The superposition of multiple modulations can further mask the underlying microscopic mechanism behind PLD formation. For instance, distinguishing overlapping modulations (checkerboards) from spatially anti-correlated unidirectional domains (stripes) is essential but challenging, as both have the same spatially averaged symmetry (Fig. 1b–d)14,20,21,25,26. Our data clearly indicates that locally, BSCMO forms striped states: where one PLD is suppressed, the other is strong, starkly illustrated in the Δ1(r) and Δ2(r) maps of identical regions in Fig. 2b, c.
Zooming out, Fig. 3a maps the combined displacement field Δ(r) = Δ1(r) + Δ2(r) over a 30 nm field of view, in which a Δ1-dominant region, readily identified by its transverse polarization relative to q1 (blue/yellow triangles), occupies the right side of the frame, while a Δ2(r)-dominant region occupies the upper left corner (red/green triangles). Mapping the displacement magnitudes |Δ1(r)| and |Δ2(r)| visualizes the striped domain structure, revealing a complex domain morphology with islands of strong modulations (6–11 pm) and basins of PLD suppression (0–3 pm) (Fig. 3b, c). Notably, regions in which both Δ1(r) and Δ2(r) are present are also observed, such as the bottom left corner of Fig. 3a–c. Quenched disorder tends to broaden phase transitions and favors enhanced isotropy in the nascent-ordered state, and theoretically has been shown to induce apparent fourfold symmetry in 2D striped phases25,26,27. We believe the checkerboard-like regions we observe may result from quenched disorder; varying intensity of atomic columns clearly indicates frozen cation disorder in our data (Supplementary Fig. 17). Alternatively, checkerboard-like ordering could result from projection through stacked Δ1(r) and Δ2(r) domains in the out-of-plane (b-axis) direction. In either case, the two modulations are predominantly anti-correlated in our data, and we conclude that the symmetry breaking in the disorder-free “clean” limit in this system is very likely striped.
Nascent order coincident with PLD defects
CDW domain nucleation near Tc remains a poorly understood process, particularly in the presence of disorder27,28. We observe PLD defects coincident with both domain boundaries and nascent domain structures, suggesting their involvement in mediating domain growth and termination. Figure 4 magnifies the region containing a ~5 nm island of Δ2 order embedded in a Δ1 domain (Fig. 3, upper white delimiters). Inspection of the Δ1 + Δ2 map (Fig. 4a) reveals shearing in Δ1 as it passes through the Δ2 island, evident in the offset of the wavefronts by ~2 atomic rows. Mapping Δ1 only (Fig. 4b) accentuates the shear deformation, and exposes Δ1 attenuation in the strained region, along with rotation of the displacement vectors to roughly align with the local wavefront orientation. To quantify these observations, we map the elastic shear strain field, ε s (r), reflecting local bending in the Δ1 PLD, along with the magnitudes of the two modulations |Δ1| and |Δ2| (Fig. 4c–e). ε s (r) is calculated by extracting the local PLD phase (ϕ → ϕ(r) in Eq. 1)29 then computing (see Supplementary Note 2)30,31. The shear defect plainly coincides with abatement of Δ1, and strengthening of Δ2.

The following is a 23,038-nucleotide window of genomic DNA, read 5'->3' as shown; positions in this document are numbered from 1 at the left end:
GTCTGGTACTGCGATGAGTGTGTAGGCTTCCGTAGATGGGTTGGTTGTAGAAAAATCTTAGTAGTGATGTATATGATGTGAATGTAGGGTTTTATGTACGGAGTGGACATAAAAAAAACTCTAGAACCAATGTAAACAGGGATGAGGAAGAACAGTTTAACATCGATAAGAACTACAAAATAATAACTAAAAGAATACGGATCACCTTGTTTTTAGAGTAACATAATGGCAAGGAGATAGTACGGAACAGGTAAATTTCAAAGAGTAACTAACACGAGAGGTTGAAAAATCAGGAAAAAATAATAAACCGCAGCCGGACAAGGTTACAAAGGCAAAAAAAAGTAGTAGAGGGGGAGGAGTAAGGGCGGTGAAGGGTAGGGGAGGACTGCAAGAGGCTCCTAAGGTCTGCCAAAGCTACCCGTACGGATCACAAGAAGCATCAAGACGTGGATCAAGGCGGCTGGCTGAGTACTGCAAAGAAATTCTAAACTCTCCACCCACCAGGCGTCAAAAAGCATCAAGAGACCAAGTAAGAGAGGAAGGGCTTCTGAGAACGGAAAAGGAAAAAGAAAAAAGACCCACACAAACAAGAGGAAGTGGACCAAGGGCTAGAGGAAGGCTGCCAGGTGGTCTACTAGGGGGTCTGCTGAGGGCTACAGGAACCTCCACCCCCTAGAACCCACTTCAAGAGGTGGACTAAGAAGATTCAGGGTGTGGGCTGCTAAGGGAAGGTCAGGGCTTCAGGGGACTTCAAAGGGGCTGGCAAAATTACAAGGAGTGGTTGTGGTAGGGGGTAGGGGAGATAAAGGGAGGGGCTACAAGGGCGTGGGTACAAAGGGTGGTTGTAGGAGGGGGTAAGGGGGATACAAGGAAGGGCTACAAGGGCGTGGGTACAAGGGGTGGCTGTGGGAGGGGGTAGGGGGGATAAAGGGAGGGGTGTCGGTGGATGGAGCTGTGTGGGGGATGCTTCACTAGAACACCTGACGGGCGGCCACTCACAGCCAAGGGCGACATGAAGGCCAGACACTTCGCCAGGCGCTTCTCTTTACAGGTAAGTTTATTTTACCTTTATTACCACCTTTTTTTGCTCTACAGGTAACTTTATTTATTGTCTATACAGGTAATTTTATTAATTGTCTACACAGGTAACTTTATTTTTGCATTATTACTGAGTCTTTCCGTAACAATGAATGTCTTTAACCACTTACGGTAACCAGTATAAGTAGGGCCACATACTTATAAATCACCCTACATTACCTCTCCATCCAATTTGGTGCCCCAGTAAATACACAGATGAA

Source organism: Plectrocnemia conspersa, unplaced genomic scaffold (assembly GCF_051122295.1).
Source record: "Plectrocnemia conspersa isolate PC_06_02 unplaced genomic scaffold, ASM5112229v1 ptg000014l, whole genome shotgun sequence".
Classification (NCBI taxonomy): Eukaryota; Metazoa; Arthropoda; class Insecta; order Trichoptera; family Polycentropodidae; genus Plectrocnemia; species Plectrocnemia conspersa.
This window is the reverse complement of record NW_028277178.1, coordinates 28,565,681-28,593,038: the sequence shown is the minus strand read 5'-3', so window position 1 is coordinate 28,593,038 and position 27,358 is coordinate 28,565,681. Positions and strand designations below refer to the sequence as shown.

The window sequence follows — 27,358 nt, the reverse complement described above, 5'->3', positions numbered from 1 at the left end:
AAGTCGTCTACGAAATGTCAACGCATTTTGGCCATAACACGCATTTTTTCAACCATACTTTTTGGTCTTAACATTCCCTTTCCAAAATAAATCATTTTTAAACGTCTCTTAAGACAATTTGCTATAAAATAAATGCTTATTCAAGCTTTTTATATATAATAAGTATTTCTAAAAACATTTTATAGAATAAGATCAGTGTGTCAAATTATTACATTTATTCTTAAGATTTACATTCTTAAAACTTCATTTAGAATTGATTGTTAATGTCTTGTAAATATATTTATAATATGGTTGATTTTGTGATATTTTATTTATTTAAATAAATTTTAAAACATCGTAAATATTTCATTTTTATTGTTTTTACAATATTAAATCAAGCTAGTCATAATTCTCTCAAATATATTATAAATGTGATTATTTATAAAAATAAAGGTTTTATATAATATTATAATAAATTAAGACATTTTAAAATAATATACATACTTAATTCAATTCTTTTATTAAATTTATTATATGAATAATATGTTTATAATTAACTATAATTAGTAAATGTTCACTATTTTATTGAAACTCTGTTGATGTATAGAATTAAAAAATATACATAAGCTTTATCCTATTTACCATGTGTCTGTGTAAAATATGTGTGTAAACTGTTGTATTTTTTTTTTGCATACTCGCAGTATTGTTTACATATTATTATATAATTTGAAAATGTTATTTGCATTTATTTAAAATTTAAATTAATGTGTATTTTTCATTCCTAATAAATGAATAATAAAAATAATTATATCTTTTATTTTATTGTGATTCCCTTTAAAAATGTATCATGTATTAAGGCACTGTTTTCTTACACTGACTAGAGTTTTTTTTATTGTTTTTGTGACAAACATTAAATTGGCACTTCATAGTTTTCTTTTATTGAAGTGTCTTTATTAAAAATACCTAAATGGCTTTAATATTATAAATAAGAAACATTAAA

Figure 5 magnifies a domain boundary (Fig. 3, lower white delimiters). Exclusive Δ1 order occupies the right side of the frame in Fig. 5a, while the displacements to the left suggest an intricate interweaving of the two modulations. Mapping Δ1 only (Fig. 5b) reveals a prominent dislocation in the PLD, in which a single wavefront abruptly terminates. Analogous to edge dislocations in crystalline solids, where the abrupt termination of a row of atoms is accompanied by elastic deformation in the surrounding lattice, we observe elastic deformation of the PLD about the singularity, evident in the warped wavefronts flanking the dislocation core. No defects in the underlying lattice are observed (Supplementary Fig. 17), and the PLD phase ϕ(r) exhibits an expected 2π winding about the discontinuity (Fig. 5c). The interface between the Δ1-dominant domain and the mixed region occurs within a single PLD wavelength of the defect core, as once again disorder in one modulation accompanies commencement of order in the other. Maps of the PLD magnitudes |Δ1| and |Δ2| (Fig. 5d, e) reinforce these observations. Moreover, theory predicts modulation amplitude collapse at singularities to prevent divergence of the energy density, and the |Δ1| map exhibits a narrow inlet of collapsed amplitude extending from the upper left to the defect core, suggesting complex domain restructuring to accommodate the high-energy feature30,31,32,33. While displacements at atomic sites directly adjacent to a true singularity will not be accurately reconstructed, we believe the displacements extracted by our method are valid everywhere, because damping and distortion in the defect’s central region yields reasonably smooth variations of the displacements (see Supplementary Note 1 and Supplementary Figs. S10, S12, and S13).